6 Ways Runners Can Gauge Recovery

Molly Hurford
by Molly Hurford
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6 Ways Runners Can Gauge Recovery

When you start running consistently, a few things happen: You can handle more days of running in a row, your mileage can go up and you can even add things like speed work and strength training to get faster. But with an increase in volume or intensity comes the struggle of knowing whether or not you’ve recovered enough between workouts. Managing proper recovery keeps you in the game and lessens the risk of overuse injuries down the line.

If you tend to push through pain and go until you need a rest month, not just a rest day, here are a few objective and subjective ways to tell if you need an extra rest day (or low-intensity day) during your next training block.



Keeping some kind of record of training, even just quick notes on mileage or your daily workout, can provide valuable data — and the more you record, the better. Look back over your training log, whether that means an actual physical journal or an app like MapMyRun where you record your runs. When was the last time you took a day off or had a truly easy day? (By the way, days when work and travel were hectic and you were on the go don’t really count as true rest days.) You might realize the only off days you’ve had lately were courtesy of 18-hour work days, and you’re really lacking down time. Take an extra rest day if that’s the case.



Are you wandering into the kitchen every five minutes looking for a snack? After a long run, or even for a few hours after a long run, that’s normal. But if you spend every single day feeling like you can’t focus on anything except your next meal or you’re constantly reaching for more junk food, that could mean you’re not recovered enough and your body is trying to catch up. If you’re hangry all the time, take a day off from running and focus on loading up on clean eats: veggies, quality proteins and healthy fats.



Apps like HRV4Training use a pulse detected from your fingertip against the flash on your phone’s camera. Every morning, you use the app for 1–5 minutes to track your heart rate variability (HRV) — the space between beats — and then add in some subjective notes in the app, like how well you slept, how hard you worked out the day before and whether you’re sick or not. It calculates your score and offers recommendations ranging from ‘go ahead and go hard!’ to ‘tone down intensity’ to ‘consider a rest day.’ It’s a great blend of objective and subjective stats and, bonus, it forces some morning mindfulness instead of springing out of bed.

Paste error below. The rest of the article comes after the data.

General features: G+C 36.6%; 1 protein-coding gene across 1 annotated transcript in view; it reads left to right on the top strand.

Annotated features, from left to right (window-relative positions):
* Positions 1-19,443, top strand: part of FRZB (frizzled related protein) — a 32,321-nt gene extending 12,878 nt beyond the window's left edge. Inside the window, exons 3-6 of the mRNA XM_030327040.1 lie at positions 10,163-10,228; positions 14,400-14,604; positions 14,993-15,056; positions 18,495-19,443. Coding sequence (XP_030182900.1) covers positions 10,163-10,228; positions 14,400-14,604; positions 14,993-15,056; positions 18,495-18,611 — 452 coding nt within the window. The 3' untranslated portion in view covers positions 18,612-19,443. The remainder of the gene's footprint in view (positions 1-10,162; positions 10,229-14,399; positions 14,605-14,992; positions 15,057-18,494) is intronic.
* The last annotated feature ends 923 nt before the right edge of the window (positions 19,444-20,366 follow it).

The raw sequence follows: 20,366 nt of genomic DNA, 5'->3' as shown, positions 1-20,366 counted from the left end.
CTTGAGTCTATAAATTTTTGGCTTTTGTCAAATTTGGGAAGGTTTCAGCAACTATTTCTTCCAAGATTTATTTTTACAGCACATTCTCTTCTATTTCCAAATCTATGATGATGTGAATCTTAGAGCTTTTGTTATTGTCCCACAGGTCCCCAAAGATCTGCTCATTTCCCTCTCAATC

Subjective data — how tired you feel when the alarm goes off, how hard it is to step out of bed and squat down to sit on the toilet, how irritable you get when your partner is making too much noise early in the morning — all of that can boil down to a simple bad mood, or it can be a sign you’re not recovering enough.

One day is understandable: You’re exhausted after your long run the day before or sore from a strength-training session where you upped your deadlift weight, or — to be honest — your spouse is being objectively annoying. But if you notice you’re staying exhausted, sore and cranky for more than one or two days in a row, that might mean it’s time for an extra rest day (and a few extra hours of sleep!).



While not everyone experiences this, some runners find too much training and too little recovery can actually lead to weight gain, which can be frustrating for a marathoner who’s logging big miles on a weekly basis and hoping to shed pounds, not pack them on. But if you’re feeling constantly puffy and inflamed and the scale is telling you you’re holding on to a few extra pounds, you may actually need a couple of easy days or rest days to let your body return to its normal non-water-retentive state. (On the flipside, if you’re dropping weight at a rate of more than a pound a week and aren’t doing so under medical supervision, that might be a sign you’re training too much and not fueling adequately.)



If you have a head cold every other week, that might be a sign you’re not properly recovering. When our bodies are constantly trying to repair and rebuild muscle that’s been torn apart during a workout, our immune systems can take a hit. If you’re healthy as a horse and can’t remember the last time you had the sniffles, that’s a great sign. But if you’re feeling under the weather and can’t seem to shake that tickle in your throat, taking a day off to stock up on sleep might be what you need to get fully recovered.

About the Author

Molly Hurford
Molly Hurford

Molly is an outdoor adventurer and professional nomad obsessed with all things running, nutrition, cycling and movement-related. When not outside, she’s writing about being outside, travel and athletic style on TheOutdoorEdit.com, or she’s interviewing world-class athletes and scientists for The Consummate Athlete Podcast. You can follow her adventures on Instagram, Twitter and Snapchat at @mollyjhurford.


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